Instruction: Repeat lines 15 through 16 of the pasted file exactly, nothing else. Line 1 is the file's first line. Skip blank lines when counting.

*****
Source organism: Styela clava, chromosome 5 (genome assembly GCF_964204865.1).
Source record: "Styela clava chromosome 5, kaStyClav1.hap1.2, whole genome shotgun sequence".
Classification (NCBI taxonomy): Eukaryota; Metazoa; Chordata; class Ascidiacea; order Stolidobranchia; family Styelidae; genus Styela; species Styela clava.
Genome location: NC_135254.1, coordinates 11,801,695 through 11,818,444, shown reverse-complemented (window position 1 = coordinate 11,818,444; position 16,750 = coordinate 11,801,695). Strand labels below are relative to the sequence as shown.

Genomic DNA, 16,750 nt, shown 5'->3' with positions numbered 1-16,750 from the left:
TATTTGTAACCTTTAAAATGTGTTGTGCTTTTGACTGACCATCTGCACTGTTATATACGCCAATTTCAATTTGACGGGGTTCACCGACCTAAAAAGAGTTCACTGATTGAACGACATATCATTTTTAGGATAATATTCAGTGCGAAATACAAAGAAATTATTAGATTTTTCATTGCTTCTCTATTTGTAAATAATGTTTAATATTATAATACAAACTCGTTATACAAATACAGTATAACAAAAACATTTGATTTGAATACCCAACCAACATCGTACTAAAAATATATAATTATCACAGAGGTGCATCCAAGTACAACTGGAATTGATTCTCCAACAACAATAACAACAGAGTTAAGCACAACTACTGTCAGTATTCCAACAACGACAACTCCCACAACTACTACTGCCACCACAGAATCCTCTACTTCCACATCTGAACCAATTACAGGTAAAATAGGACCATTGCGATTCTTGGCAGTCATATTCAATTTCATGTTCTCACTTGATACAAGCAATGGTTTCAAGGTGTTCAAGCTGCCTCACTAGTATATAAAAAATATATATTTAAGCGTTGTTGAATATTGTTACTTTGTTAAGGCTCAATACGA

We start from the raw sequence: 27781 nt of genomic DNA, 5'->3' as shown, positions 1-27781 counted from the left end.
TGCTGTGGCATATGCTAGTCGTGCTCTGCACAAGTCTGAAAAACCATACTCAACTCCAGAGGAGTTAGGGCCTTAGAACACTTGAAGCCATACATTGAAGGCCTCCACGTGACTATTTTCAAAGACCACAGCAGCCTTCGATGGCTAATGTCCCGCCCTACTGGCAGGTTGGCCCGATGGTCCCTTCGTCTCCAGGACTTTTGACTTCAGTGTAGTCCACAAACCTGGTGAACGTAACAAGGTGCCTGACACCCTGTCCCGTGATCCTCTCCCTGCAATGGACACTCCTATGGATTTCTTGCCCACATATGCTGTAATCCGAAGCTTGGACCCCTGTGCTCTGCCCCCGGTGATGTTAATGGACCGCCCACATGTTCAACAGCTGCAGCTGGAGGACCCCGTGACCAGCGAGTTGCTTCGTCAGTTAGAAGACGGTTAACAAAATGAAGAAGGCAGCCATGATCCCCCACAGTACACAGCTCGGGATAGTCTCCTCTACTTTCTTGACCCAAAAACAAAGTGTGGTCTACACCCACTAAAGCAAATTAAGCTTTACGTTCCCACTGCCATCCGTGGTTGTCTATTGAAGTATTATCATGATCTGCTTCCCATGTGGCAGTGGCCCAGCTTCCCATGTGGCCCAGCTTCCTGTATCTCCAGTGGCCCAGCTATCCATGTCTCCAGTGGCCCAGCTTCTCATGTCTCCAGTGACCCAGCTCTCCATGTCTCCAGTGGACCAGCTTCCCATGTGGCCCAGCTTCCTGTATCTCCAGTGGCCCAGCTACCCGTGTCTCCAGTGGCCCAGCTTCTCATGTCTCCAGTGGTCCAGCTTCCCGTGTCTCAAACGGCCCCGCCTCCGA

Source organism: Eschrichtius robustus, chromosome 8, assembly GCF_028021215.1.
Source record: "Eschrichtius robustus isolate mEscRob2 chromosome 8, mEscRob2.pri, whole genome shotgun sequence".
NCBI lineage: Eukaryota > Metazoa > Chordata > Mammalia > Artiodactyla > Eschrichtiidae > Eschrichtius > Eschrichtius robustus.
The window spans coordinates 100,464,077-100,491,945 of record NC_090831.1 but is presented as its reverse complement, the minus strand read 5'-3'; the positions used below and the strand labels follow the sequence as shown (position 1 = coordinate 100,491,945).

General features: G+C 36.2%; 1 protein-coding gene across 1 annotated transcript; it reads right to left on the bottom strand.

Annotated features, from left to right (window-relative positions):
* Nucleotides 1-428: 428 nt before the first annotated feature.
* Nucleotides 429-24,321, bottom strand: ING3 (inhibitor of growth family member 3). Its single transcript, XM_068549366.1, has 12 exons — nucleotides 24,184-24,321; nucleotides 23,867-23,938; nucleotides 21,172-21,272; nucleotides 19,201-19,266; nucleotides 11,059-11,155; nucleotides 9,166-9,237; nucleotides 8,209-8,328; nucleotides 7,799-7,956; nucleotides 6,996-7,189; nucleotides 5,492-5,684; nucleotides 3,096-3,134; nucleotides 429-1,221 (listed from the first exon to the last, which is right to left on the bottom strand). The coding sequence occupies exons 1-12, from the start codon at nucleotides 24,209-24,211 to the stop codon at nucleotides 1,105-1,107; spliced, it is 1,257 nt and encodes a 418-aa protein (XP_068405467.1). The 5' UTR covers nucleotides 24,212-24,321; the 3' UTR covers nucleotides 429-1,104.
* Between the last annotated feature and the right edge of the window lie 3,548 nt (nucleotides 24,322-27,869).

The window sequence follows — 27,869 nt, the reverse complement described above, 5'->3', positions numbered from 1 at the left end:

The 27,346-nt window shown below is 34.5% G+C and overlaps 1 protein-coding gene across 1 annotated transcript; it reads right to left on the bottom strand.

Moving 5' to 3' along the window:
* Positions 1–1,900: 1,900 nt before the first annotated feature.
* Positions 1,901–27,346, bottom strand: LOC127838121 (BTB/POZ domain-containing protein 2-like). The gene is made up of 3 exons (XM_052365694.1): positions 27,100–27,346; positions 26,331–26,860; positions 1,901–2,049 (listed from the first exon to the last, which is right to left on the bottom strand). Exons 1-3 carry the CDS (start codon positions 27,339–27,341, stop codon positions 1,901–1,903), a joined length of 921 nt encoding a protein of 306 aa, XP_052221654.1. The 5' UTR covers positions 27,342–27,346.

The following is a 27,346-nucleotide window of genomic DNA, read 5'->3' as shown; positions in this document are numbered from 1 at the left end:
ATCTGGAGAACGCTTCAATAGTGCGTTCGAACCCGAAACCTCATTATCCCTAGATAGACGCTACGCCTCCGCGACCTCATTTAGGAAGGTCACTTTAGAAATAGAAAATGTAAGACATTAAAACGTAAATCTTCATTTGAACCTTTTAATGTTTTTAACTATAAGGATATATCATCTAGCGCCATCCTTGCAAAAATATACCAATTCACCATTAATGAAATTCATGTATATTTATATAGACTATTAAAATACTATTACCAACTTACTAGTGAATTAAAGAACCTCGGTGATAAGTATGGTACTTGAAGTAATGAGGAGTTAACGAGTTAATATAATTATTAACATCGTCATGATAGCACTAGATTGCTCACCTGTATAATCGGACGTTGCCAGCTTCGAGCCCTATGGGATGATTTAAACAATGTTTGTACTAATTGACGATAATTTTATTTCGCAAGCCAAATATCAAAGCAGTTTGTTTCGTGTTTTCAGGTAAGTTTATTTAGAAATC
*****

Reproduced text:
* Nucleotides 1-428: 428 nt before the first annotated feature.
* Nucleotides 429-24,321, bottom strand: ING3 (inhibitor of growth family member 3). Its single transcript, XM_068549366.1, has 12 exons — nucleotides 24,184-24,321; nucleotides 23,867-23,938; nucleotides 21,172-21,272; nucleotides 19,201-19,266; nucleotides 11,059-11,155; nucleotides 9,166-9,237; nucleotides 8,209-8,328; nucleotides 7,799-7,956; nucleotides 6,996-7,189; nucleotides 5,492-5,684; nucleotides 3,096-3,134; nucleotides 429-1,221 (listed from the first exon to the last, which is right to left on the bottom strand). The coding sequence occupies exons 1-12, from the start codon at nucleotides 24,209-24,211 to the stop codon at nucleotides 1,105-1,107; spliced, it is 1,257 nt and encodes a 418-aa protein (XP_068405467.1). The 5' UTR covers nucleotides 24,212-24,321; the 3' UTR covers nucleotides 429-1,104.